- UAL Core: This TypeScript library is the glue that binds these three concepts together. UAL Core defines the standard that UAL wallet authenticator plugins must conform to and exposes a consistent, public API to app developers along with additional convenience methods.
- Authenticators: Authenticators can be thought of as UAL wallet plugins. They wrap the individual wallet APIs in a common UAL-compatible wrapper. These are not part of the core UAL library but exist as separate codebases often written by the community or wallet developers themselves. There are currently authenticators for Scatter Desktop, Lynx, Ledger, and TokenPocket. Others can be easily written using our UAL Authenticator Walkthrough as a guide.
- Renderers: Renderers are optional, opinionated UI-layer plugins for UAL. For users, they are responsible for the consistent look and feel. For developers, renderers provide a familiar and idiomatic way to integrate UAL into their frontend framework or library. There are currently renderers for PlainJS and ReactJS, and we invite the community create others.
User Experience will Drive Adoption
The best way to achieve optimized wallet usability is to enable the free market to operate efficiently. Users must be able to vote for the best user experience with their choice of authenticator. This user choice will be the engine that drives rapid improvements to the blockchain user experience.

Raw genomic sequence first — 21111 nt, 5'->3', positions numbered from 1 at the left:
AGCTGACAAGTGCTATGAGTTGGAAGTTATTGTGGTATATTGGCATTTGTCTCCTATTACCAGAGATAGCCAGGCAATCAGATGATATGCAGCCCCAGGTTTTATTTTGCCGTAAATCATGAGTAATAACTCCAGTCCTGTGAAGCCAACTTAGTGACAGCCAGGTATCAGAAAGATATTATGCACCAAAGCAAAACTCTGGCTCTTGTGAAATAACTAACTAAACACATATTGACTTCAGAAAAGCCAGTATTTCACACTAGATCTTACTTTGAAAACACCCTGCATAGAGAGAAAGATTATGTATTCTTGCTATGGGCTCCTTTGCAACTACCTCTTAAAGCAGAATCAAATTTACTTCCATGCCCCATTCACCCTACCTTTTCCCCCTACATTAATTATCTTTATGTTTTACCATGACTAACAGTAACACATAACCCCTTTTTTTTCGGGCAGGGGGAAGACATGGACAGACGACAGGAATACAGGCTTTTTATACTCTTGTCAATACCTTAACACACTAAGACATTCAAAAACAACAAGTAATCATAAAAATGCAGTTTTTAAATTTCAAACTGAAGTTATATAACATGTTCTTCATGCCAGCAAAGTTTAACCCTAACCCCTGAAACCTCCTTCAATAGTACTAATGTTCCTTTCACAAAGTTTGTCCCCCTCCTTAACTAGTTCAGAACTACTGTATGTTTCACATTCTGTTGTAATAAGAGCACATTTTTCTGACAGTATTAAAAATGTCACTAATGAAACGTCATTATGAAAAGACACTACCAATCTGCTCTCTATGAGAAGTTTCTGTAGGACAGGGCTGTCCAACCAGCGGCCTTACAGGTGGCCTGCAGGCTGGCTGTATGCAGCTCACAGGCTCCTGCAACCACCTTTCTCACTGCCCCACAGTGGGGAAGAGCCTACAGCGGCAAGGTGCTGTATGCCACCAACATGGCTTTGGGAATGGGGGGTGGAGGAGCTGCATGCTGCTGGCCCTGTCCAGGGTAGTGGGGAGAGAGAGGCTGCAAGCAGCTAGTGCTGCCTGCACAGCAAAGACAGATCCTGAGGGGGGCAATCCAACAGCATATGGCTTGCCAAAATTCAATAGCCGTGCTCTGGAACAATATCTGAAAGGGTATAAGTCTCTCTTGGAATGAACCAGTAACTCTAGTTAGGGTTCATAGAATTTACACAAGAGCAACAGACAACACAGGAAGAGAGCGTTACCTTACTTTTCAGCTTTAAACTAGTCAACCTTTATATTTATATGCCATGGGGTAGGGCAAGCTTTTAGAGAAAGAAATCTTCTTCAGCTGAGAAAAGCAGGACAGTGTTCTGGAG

A unifying tool like Universal Authenticator Library will do just that — help developers drive adoption of their applications with a simplified and familiar transaction signing experience, and reduce friction for users so that they have the freedom to use the wallet of their choice.
How you can get involved
Universal Authenticator Library is in alpha and it needs your contributions. Here are some of the ways you can get started:
- Check out the UAL documentation.
- Spin up the Basic Example App for UAL with ReactJS or Basic Example App for UAL with PlainJS and see how they work.
- Add UAL to your web app. You could use one of the prebuilt Renderers (UAL Renderer for PlainJS or UAL Renderer for ReactJS), but you may also integrate directly with the UAL Core API.
- Build a UAL authenticator for your favorite wallet and open source it.
- Build a UAL renderer for a different frontend library or framework (e.g., Vue.js, AngularJS) and open source it.
- Contribute to the UAL Core library. Help make it even better.
- Report issues that you may find via GitHub issues in the matching repo.
- Ask questions on the EOSIO StackExchange. Be sure to add a UAL tag.
If you are interested in providing feedback and working more closely with our team to improve the EOSIO Labs repositories for developers, you can send our developer relations team an email at email@example.com.
You can also keep up to date with future updates by subscribing to our mailing list on the EOSIO Developer Portal. We are excited to be continually improving the usability of the software for EOSIO developers as we continue laying a foundation for the mass adoption of blockchain technology.
All product and company names are trademarks™ or registered® trademarks of their respective holders. Use of them does not imply any affiliation with or endorsement by them.
Important Note: All material is provided subject to this important notice and you must familiarize yourself with its terms. The notice contains important information, limitations, and restrictions relating to our software, publications, trademarks, third-party resources and forward-looking statements. By accessing any of our material, you accept and agree to the terms of the notice.